“It doesn’t matter if gun violence is down”
posted at 4:35 pm on December 17, 2012 by Guy Benson
Listen, for the past three days, I have been on the verge of tears every second, and most of the people here have been crying 24 hours straight. Yes, we need to address mental health, but mental health in this particular issue — let’s not get it twisted — is a secondary issue. If someone who has a mental issue did not have access to guns that should only be available in war zones, we would not be dealing with this. Who needs a bullet piercing, armor piercing bullet to go hunting? Who needs an assault rifle to go hunting? You can’t even use the prey that you kill with an assault rifle if you indeed do it. no one needs an assault rifle to go out and shoot a deer. … That’s the issue that we need to deal with. So to say that gun violence is down does not make sense. To me, it’s insulting to everyone who lost a loved one here and who was dealing with that. It doesn’t matter if gun violence is down. 20 children are dead here and 6 adults are dead, and the mother of a person who was not mentally — who is mentally challenged in some way is dead. so to say that gun violence is down — we need to talk about mental health, yes. mental health is a secondary issue. We need to get guns and bullets and automatic weapons off the streets. They should only be available to police officers and to hunt al Qaeda and the Taliban and not hunt children.
Let’s set aside Lemon’s purported role as a newsman, and ignore the callow and manipulative implication that anguish alone somehow bolsters the legitimacy of an argument. Truth be told, I am among those Americans who are conflicted over guns and gun policy. In the immediate wake of Friday’s nightmarish slaughter, I tweeted some of the complex thoughts I’ve harbored on the subject for some time, drawing heated responses from both sides. On one hand, it seems indisputable that firearms — high-powered, high-capacity ones in particular — make these sorts of horrors significantly easier to perpetrate. Yes, other weapons have been used in acts of mass violence, but guns are an especially efficient tool to wreak human carnage. The body counts in Tucson, Aurora, and Newtown would almost certainly have been substantially lower if those deranged individuals were wielding knives, to pick one example (click the previous link and look for the death toll). On the other hand, there’s considerable evidence that higher gun ownership actually diminishes violent crime in the aggregate. I’ve also internalized the truth that malevolent actors will often find a way to get their hands on firearms one way or another, so disarming the overwhelmingly law-abiding public would amount to a unilateral disarmament — rendering innocents virtually defenseless in the face of in-progress gun violence. Waiting for the police to arrive mid-rampage isn’t much of a solution for imminent targets. It’s also a fact that strict gun laws do not magically solve the problem of gun violence. See, for instance, the horrific Chicago bloodletting. Indeed, the Newtown shooter reportedly used weapons that were purchased legally and dutifully registered by someone else (his mother), who lived in a state with restrictive laws. Should Congress pass the ‘Don’t-Let-Your-Psychotic-Son-Steal-Your-Guns-To-Kill-You-And-Others’ Act of 2012? What would that accomplish, exactly? And beyond these legitimate practical concerns, there’s also that pesky detail called the United States Constitution, and the individual liberties it enshrines.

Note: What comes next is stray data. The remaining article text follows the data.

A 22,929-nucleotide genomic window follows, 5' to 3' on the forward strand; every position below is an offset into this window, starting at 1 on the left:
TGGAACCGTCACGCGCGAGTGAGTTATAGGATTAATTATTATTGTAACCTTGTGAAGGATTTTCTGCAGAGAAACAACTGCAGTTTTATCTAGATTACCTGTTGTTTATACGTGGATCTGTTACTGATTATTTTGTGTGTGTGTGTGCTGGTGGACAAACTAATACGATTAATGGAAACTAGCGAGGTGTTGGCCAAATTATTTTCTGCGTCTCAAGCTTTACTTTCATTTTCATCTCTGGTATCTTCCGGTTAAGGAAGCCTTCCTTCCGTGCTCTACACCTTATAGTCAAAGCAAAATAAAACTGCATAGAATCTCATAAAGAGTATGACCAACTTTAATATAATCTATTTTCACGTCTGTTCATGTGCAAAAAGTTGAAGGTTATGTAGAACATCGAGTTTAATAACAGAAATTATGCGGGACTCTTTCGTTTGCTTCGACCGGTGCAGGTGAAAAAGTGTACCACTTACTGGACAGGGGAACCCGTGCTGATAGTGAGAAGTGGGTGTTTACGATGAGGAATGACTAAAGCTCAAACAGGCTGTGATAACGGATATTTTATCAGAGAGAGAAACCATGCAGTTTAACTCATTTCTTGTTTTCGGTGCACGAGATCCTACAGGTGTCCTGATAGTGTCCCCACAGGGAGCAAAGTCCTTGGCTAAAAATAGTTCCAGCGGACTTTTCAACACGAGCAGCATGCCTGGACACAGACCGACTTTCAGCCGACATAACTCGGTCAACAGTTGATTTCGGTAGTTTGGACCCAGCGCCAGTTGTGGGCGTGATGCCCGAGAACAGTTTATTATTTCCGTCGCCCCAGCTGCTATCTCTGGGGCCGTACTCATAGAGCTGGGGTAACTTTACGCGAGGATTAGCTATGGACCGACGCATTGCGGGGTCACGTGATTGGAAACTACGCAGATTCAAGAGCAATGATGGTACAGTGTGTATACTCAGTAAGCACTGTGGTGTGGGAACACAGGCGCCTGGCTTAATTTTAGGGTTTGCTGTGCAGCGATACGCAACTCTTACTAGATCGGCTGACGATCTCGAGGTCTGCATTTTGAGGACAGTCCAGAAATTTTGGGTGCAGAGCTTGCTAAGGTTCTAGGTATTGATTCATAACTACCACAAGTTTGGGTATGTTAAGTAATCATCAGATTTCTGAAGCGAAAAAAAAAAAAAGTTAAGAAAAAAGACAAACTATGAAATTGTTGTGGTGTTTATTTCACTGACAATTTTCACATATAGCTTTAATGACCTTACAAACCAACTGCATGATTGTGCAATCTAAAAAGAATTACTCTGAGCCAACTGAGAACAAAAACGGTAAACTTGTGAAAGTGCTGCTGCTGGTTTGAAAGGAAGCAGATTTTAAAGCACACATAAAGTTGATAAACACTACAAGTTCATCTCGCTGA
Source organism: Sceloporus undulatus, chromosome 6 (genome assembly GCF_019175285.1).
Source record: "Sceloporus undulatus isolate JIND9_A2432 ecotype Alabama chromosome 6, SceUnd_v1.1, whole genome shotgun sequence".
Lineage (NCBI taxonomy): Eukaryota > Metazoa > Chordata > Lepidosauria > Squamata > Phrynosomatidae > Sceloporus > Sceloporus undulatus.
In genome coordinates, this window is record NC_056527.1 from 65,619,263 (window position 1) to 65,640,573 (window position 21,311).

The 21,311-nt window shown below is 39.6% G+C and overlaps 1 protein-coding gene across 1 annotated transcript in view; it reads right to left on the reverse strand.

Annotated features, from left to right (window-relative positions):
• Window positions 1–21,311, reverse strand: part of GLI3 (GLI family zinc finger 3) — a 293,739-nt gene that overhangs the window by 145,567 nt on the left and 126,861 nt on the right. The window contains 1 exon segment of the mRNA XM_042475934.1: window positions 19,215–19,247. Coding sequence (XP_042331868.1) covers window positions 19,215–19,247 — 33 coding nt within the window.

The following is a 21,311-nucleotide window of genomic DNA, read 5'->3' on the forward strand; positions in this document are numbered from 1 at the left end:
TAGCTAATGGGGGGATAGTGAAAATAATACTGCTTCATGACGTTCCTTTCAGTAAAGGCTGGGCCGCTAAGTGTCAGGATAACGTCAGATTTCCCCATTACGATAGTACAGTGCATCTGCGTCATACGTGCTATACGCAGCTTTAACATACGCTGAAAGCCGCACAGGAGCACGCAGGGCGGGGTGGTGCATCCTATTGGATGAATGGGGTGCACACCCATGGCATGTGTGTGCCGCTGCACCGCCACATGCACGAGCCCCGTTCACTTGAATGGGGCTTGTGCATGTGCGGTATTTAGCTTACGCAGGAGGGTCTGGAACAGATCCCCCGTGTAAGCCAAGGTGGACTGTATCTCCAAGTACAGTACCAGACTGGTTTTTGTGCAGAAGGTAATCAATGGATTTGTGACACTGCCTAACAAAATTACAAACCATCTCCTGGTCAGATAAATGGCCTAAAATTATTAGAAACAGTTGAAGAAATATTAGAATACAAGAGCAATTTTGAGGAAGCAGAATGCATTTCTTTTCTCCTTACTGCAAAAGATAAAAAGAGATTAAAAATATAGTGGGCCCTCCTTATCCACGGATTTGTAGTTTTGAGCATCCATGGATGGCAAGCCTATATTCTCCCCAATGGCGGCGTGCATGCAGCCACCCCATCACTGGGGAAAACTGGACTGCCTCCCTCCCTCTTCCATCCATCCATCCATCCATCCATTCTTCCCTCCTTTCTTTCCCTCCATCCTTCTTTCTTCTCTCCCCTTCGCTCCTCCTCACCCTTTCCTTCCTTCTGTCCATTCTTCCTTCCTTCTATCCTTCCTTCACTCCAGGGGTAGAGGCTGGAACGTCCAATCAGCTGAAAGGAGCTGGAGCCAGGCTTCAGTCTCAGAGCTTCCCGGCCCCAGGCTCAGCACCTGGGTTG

Unlike many conservatives, I don’t reflexively bristle at the term “common-sense gun control.” The mere notion of placing some limits on the types of guns average people can purchase does not offend. Calls for legislative action to keep certain weapons out of the hands of mentally unstable people strike me as reasonable. I also recognize that myriad regulations along these lines already exist, and I’m skeptical that proposing more grief-fueled laws is a meaningful solution. And even if one could accurately project that passing Gun Law X would save Y number of lives, where do Constitutional rights come into play, and who gets to weigh those factors? If curtailing the First Amendment could also be scientifically proven to save some quantifiable number of lives, would we tolerate additional government limits on those core, specifically-enumerated freedoms? These are extraordinarily difficult questions. In fact, even the mental health discussions that crop up after these tragedies can lead down some worrisome paths regarding civil liberties and the public good. I’m heartbroken over Newtown, I’ve been grappling with these quandaries for days, and I admittedly have no clean answers. But as one of those citizens who does not hold especially dogmatic views on guns, I’m repulsed by Lemon’s emotionally-charged diatribe, which explicitly rejects empirical evidence. It’s dishonest and exploitive. It is troubling that many of the voices clamoring loudest for a “national conversation” about gun policy already seem to have their minds made up about what sorts of guns should be available, and to whom. If that’s how one feels, one should at least be intellectually honest and make open calls for sweeping bans and “confiscation.” Let’s see how that “conversation” goes.